Essie rolled her bicycle off the road and onto the sidewalk rounding the corner from Roosevelt Drive onto Monroe Street. She eased herself off the seat and stood straddling the bike for a moment. Breathing hard, a bead of sweat escaped her red headscarf and ran down the bridge of her nose.
Grandma was on her hands and knees edging the grass on the walkway leading to the house and hadn’t even noticed Essie. She moved slowly and left a trail of dirt and grass schnibbles in her wake.
Suddenly Hank pulled his fat-tire bike in with a screech of the tires. “How long have you been standing here,” he asked Essie as he let his bike fall to the ground and dropped to his knees and then laid on his back under the shade of the tree.
Hank’s shirt was soaked with sweat and his chest heaved as he tried to catch his breath.
The pair had made a commitment to try and get in shape and ride more often.
Essie’s grandma took a break from the weeds. Hank’s entrance caught her attention. She didn’t understand this whole need to exercise. “If you all have that much time on your hands to gallivant around on those bicycles, why don’t you clean the house or do more laundry rather than make more laundry,” she said with a harrumph.
“You’re really looking strong Essie,” said Hank as his dog jumped into his lap and tried licking the salty sweat off his face.
“Strong,” said Essie looking down at Hank and raising her eyebrows. “Like sturdy and I should heft an axe? Or strong like bull?”
Hank meant it as a compliment, but he could tell that’s not how Essie was taking it. He swallowed hard and could f
feel a slight nervous pain as his Adam’s apple plunged and struggled to come back up.
“Listen Ess… I just meant you’re fit and solid and…”
Hank was getting himself in deeper, just then grandma grabbed his arm. “Come on boy, bring those biking muscles round the back of the house and help me shuck this corn for supper,” she said.
Within a second Hank found renewed energy, hopped to his feet and followed grandma like a puppy. “Yur a dang fool,” said grandma. “Just don’t know when to keep your mouth shut.”
Essie watched as the two walked past the bushes and round the corner of the house. Hank towering over grandma as she shuffled with stooped shoulders and walked with purpose to get dinner on the table.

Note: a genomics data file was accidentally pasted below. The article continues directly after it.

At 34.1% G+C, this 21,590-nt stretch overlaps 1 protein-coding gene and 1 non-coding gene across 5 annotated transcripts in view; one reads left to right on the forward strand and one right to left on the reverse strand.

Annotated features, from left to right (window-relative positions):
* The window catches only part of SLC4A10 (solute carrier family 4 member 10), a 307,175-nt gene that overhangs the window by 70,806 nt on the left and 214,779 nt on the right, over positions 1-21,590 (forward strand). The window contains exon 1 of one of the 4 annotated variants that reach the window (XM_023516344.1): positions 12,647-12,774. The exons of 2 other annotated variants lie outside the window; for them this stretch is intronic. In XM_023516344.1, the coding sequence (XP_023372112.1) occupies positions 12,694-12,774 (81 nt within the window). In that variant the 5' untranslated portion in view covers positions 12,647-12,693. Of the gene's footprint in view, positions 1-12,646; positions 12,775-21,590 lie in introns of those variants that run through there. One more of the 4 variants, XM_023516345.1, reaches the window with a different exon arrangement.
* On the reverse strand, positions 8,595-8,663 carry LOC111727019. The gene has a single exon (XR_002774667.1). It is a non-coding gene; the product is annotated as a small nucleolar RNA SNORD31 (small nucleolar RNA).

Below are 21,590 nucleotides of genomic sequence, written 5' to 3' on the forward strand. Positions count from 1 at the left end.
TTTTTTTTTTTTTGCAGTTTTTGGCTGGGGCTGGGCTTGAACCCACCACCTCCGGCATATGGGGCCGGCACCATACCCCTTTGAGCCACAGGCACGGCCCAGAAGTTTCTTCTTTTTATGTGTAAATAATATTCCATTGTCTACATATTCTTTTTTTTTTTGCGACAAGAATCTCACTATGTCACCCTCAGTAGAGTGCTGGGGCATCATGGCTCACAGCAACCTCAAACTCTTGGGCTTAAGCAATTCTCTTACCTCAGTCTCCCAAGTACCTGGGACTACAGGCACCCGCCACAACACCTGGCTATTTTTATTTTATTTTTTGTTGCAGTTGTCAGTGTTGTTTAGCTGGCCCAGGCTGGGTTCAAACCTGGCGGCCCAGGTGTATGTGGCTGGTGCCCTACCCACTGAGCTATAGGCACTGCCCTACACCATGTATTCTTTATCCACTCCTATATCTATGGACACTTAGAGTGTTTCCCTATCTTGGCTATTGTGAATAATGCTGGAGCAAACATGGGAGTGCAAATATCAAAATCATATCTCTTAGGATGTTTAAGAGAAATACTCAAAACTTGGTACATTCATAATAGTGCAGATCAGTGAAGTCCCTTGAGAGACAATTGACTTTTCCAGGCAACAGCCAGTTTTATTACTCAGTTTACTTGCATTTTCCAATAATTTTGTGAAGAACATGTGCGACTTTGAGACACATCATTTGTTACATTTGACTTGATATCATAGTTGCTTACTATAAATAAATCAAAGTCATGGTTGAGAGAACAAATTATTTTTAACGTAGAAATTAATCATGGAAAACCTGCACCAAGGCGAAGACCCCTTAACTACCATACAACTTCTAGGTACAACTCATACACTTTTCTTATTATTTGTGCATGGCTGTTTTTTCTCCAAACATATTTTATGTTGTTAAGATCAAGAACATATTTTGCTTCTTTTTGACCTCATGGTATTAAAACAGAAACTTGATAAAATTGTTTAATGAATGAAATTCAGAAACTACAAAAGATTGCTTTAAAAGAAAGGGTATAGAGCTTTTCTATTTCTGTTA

It had been a long week. Essie had grandma in to visit Doc Driessel. Her forgetfulness was becoming more and more apparent.
Doc brought up some things Essie didn’t even want to think about like possibly checking grandma into a nursing home. He even explained to her how Alzheimer’s would affect grandma’s diet and how she may forget to eat.
“And how are you holding up Essie,” said Doc.
The question startled Essie. “I’m fine,” she said quickly and with confidence. “Just fine.”
Doc Driessel gave her an easy smile and gave her a gentle pat on her knee.
Essie bit her lip as Doc Driessel rose and walked over to talk to grandma. She knew she was the primary caretaker and she could start to tell that the responsibility was getting more and more overwhelming … but she was hoping nobody would notice.
Hank crossed the lawn and approached Essie. He put his hand on the bike and presented her with an ice cold glass of lemonade. “Your grandma said I should bring this to you,” he said. “She asked me to stay for supper – I hope that’s OK.”
Essie nodded while downing the lemonade. “I’m good – this helps, thanks,” she said. “Yes…. I was hoping you’d stay.”
The pair wheeled their bikes to the back yard and climbed the creaky stairs to the second floor. The kitchen was hot as the yellow corn boiled in the pot.
Grandma had already set out small dishes on the table. Pickle spears, a few red radishes, cottage cheese on top on a lettuce leaf with a half of a cling peach hanging off the side.